I'm a newbie on web development and I've heard about MVC.
If I'm right, it's the Controller that take charge of fetching data from DB.
So I have a question:
In the pattern MVC, how many objects to interface with DB should I use?

For example, in my web project, there are two controllers: ControllerA and ControllerB. I have two options:
1) Generate only one object to interface with DB, and the two controllers will use the same object.
2) Each controller will have its own object to interface with DB.

  • I would not recommend clear MVC - use MVC+DDD instead Commented May 29, 2017 at 8:23

2 Answers 2


In MVC the DB doesn't matter. Doesn't even have to exist.

The model matters. The two controllers talk to one model if they talk to the same model. They talk to many models if they talk to different models.

Any one model could talk to one, many, or no DBs. That's outside the concern of MVC.

The model isn't a code word for the DB. It's the code responsible modeling the state of your system. In a chess game it knows where the pieces are. In a web site it knows if the user is logged in. The DB doesn't have to know any of that. The DB, if it even exists, knows what needs to be remembered. It's responsibly is persistence. Not modeling.

This is particularly true in the web where one of the models is kept in the web client.

  • so, i can't design app only with MVC?))) Commented May 29, 2017 at 8:39
  • Oh you could but that would be fairly limiting. MVC is three areas of responsibility. There are other useful areas as well. Commented May 29, 2017 at 8:49
  • so, I can't design app only with MVC? You can. MVC is agnostic to the data source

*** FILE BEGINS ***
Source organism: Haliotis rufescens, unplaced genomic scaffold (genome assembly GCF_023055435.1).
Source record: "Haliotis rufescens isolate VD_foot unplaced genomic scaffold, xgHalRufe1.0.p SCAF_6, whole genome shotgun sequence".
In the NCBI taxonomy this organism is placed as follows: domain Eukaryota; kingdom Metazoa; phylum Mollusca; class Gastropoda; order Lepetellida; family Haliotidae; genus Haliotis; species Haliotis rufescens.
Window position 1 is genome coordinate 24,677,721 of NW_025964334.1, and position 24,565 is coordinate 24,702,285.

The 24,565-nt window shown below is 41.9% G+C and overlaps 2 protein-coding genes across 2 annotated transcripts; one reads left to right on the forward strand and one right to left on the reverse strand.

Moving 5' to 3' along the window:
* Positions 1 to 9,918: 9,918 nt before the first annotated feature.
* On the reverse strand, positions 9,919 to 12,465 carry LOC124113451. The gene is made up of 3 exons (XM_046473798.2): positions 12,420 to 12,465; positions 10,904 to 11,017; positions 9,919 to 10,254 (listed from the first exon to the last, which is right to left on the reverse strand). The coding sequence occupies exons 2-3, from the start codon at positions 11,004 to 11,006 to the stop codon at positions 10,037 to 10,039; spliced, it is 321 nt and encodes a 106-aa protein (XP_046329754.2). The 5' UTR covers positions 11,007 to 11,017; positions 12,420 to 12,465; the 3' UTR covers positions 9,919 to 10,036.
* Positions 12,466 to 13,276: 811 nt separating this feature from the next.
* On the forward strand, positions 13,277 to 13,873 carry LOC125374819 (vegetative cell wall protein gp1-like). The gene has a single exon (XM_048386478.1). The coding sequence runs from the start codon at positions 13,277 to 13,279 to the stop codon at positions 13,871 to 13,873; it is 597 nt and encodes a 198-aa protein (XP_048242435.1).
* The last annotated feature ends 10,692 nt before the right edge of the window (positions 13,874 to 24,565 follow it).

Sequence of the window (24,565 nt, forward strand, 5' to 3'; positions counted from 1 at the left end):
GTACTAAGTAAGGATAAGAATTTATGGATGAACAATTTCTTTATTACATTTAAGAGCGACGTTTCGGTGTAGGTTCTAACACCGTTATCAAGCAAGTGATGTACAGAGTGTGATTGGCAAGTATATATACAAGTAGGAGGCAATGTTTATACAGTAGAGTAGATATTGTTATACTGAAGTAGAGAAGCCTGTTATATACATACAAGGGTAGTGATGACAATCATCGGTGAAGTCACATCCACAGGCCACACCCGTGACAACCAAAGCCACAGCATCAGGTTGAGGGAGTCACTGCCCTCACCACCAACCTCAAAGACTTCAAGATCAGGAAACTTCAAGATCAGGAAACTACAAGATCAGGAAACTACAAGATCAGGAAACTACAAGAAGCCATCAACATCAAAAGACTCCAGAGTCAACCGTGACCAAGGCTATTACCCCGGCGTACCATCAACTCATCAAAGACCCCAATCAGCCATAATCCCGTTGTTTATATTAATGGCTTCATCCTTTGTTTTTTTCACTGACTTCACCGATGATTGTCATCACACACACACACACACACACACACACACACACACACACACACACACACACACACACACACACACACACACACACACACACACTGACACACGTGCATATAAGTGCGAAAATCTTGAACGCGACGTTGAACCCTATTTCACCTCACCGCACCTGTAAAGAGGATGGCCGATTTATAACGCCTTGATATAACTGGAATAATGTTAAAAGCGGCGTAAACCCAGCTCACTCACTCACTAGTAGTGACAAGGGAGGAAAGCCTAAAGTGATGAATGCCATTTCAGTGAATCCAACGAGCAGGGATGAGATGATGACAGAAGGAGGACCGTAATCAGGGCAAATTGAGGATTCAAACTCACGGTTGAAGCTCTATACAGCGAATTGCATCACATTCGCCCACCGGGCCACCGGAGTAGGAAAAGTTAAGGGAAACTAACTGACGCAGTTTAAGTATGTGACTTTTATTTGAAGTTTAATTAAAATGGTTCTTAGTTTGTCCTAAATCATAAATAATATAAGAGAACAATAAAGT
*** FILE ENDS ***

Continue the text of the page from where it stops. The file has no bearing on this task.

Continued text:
– Laiv
    Commented May 29, 2017 at 9:16

MVC is an architectural pattern that focuses on separation of concerns. This means, every component in your application should do only one task and do it well. It is this concern that helps identify the components as Models, Views and Controllers.

Usually, a resource (typically a record in a DB) is represented as a Model. Say, you have a table for users in a website. A corresponding model named something like UserModel would expose all the relevant APIs to Create, Retrieve, Update and Delete a user from the DB.

The Controller would typically be the gateway to your application. The logic of delegation would reside here. For example, if you needed to bulk edit users, a request to a controller (perhaps named as) BulkUserController would expose an API to edit multiple users. This controller in turn would delegate the edit task for each user in request to the UserModel. Note that the Controller just handles delegation here.

Now, coming back to the question about interfacing with the DB. Since the models represent the resource, they are the ones that interact with the DB. This means, controllers such as BulkUserController and SingleUserController (for lack of imagination) would interact with UserModel which in turn interacts with the underlying instance of the DB interface. Typically the instance of the DB interface would manage a connection pool to the DB for executing parallel queries on the DB.


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